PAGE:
Review by Stephen W. Hiemstra
This morning as I washed a coffee mug and looked out the kitchen window I saw a leaf twirling like a top above the fence in my back yard. Now, I guessed that it was suspended by a spider’s web, but I was curious how that might come to be. Of what interest to a spider was a dried up old leaf? I quickly finished washing the mug and hurried out to the backyard to take a look. Sure enough, above the leaf was a spider’s web—the spider had spun its web among many leaves in that branch. Only this one leaf, however, was dried up and had fallen there below to hang in the wind and grab my attention, like a small burning bush in a busy day.
In his book, The Attentive Life, Leighton Ford writes:
“This God creates, playfully, purposefully—out of nothing—space and stars, sun and moon, light and darkness, dandelions and donkeys, whales and kingfishers, and a handsome couple. And then he doesn’t get bored: he sees everything that he has made and takes delight in it.” (29)
In what do you take delight? In this book, Ford invites us into his own attempt to slow down and begin paying more attention, writing:
“My work has largely focused on evangelism—‘making friends for God,’…but a change has taken place…now is a time to pay more attention to my own heart, to deepen my own friendship with God and to walk with others who want to do the same.” (10)
So Ford invites us into his own journey, structured along the “Divine Hours”, a contemplative journey linking the hours of the day to the seasons of life.
For those unfamiliar, the Divine Hours are prayers undertaken roughly every three hours, 24 hours a day, following prescriptions first articulated in the 12th century by Saint Benedict and followed to this day in monasteries around the world. The traditional names of these prayer times are: the Vigils (also Martins), Lauds, Prime, Terce, Sext, None, Vespers, and Compline (21). After an introduction and a chapter describing attentiveness, Ford write 8 chapters following the Divine Hours, followed by an epilog.
Chapter 2 is most revealing of Ford’s character as a writer and willingness to share. He describes the Virgils, the prayers at 3 a.m. as—“The Birthing Hour: Time before Time” (50)—and starts his discussion by sharing his experience at Mepkin Abbey, a Trappist Monastery in Moncks Corner, South Carolina. Like the unborn child, the Trappist monk is silent, not by necessity, but by an oath of silence. Like an unborn child is vulnerable—especially in a society so prone to abortion, Ford shares his experience of learning at the age of 12 that he was adopted—“chosen in love”, according to his adoptive mother (54). In the pre-dawn darkness, the Virgils remind us of own vulnerability and of God attentiveness to us in spite of our weakness in the dark, in an unborn state or even a state of sleeplessness.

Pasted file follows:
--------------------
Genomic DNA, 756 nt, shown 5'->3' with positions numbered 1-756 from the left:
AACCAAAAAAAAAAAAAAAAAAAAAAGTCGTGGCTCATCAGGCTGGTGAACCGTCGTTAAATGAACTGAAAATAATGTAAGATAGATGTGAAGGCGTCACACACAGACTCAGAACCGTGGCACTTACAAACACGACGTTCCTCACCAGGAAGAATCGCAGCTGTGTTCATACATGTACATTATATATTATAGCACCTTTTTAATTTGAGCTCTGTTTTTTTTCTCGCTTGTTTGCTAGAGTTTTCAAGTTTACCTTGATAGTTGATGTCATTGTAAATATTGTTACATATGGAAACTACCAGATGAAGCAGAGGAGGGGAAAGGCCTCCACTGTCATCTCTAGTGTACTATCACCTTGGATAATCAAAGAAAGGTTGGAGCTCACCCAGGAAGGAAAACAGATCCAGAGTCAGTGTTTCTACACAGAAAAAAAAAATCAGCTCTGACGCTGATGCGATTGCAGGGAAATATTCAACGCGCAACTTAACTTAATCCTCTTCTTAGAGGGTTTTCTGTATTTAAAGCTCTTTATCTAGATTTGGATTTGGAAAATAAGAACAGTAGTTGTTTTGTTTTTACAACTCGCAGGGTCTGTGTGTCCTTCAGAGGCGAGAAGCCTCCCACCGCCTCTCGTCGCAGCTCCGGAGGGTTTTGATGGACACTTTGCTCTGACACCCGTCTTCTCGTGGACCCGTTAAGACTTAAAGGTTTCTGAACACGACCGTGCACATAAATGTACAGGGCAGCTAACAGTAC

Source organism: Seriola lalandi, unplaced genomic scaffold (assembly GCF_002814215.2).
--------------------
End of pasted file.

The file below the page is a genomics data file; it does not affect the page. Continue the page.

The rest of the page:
Ford employs this sleep motif to expand into a spiritual metaphor—how are sleep deprived workers to pay attention to God? The sleep deprived are modern zombies, unaware of themselves, unable to love either neighbor or God. Sympathetic to the sleep deprivation of young seminarians, Ford invites retreat participants, not to long lectures, but to take long naps (6). Having experienced this gift of rest first hand at a retreat with the Pierce Fellowship at Gordon-Conwell Theological Seminary (GCTS), I member feeling shocked and amazed to receive this unexpected gift of rest.
Ford’s influence extends directly into my seminary experience in other ways. Not knowing who he was until a bit later, for example, Ford and I shared lunch a couple years back at a GCTS pig roast in Charlotte, North Carolina, where I was a student at the time. More generally, Ford heads his own ministry, Leighton Ford Ministries, which “seeks to help young leaders worldwide to lead more like Jesus”. He is best known as Billy Graham’s brother-in-law, but he is an evangelist in his own right.
I am not sure how I learned about this book or why I purchased the copy that I bought sat on my book shelf for several months. But knowing Leighton Ford’s reputation, his book, The Attentive Life, started calling my name. When I finally found time to read it, I was not disappointed. If you are inclined to explore the contemplative life, this is the book for you. If not, step out in faith and try it—you will not be disappointed.
 Interestingly, Ford notes that “Benedict’s Rule” was written, not for clergy, but for lay people (21).